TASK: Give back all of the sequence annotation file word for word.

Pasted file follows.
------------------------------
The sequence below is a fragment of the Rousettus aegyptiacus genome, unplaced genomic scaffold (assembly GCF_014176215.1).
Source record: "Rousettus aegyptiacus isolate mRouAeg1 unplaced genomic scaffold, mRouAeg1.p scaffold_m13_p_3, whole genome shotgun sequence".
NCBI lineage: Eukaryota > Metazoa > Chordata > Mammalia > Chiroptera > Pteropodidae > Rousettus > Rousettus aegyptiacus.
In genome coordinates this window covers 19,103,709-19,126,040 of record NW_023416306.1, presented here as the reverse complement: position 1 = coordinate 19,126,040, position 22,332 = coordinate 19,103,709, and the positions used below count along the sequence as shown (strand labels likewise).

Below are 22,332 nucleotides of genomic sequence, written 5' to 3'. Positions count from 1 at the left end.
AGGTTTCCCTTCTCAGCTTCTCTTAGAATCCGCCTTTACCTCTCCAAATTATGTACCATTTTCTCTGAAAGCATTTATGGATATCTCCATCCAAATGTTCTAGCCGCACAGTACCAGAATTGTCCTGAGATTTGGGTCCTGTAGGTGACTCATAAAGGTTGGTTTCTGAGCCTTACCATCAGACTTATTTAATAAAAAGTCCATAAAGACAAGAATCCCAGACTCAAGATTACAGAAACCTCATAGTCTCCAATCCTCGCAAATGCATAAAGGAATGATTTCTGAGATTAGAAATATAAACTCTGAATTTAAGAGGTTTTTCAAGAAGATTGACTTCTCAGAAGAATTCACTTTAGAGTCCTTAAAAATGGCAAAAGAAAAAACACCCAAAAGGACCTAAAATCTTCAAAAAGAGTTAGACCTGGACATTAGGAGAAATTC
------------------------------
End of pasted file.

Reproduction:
The sequence below is a fragment of the Rousettus aegyptiacus genome, unplaced genomic scaffold (assembly GCF_014176215.1).
Source record: "Rousettus aegyptiacus isolate mRouAeg1 unplaced genomic scaffold, mRouAeg1.p scaffold_m13_p_3, whole genome shotgun sequence".
NCBI lineage: Eukaryota > Metazoa > Chordata > Mammalia > Chiroptera > Pteropodidae > Rousettus > Rousettus aegyptiacus.
In genome coordinates this window covers 19,103,709-19,126,040 of record NW_023416306.1, presented here as the reverse complement: position 1 = coordinate 19,126,040, position 22,332 = coordinate 19,103,709, and the positions used below count along the sequence as shown (strand labels likewise).

Below are 22,332 nucleotides of genomic sequence, written 5' to 3'. Positions count from 1 at the left end.
AGGTTTCCCTTCTCAGCTTCTCTTAGAATCCGCCTTTACCTCTCCAAATTATGTACCATTTTCTCTGAAAGCATTTATGGATATCTCCATCCAAATGTTCTAGCCGCACAGTACCAGAATTGTCCTGAGATTTGGGTCCTGTAGGTGACTCATAAAGGTTGGTTTCTGAGCCTTACCATCAGACTTATTTAATAAAAAGTCCATAAAGACAAGAATCCCAGACTCAAGATTACAGAAACCTCATAGTCTCCAATCCTCGCAAATGCATAAAGGAATGATTTCTGAGATTAGAAATATAAACTCTGAATTTAAGAGGTTTTTCAAGAAGATTGACTTCTCAGAAGAATTCACTTTAGAGTCCTTAAAAATGGCAAAAGAAAAAACACCCAAAAGGACCTAAAATCTTCAAAAAGAGTTAGACCTGGACATTAGGAGAAATTC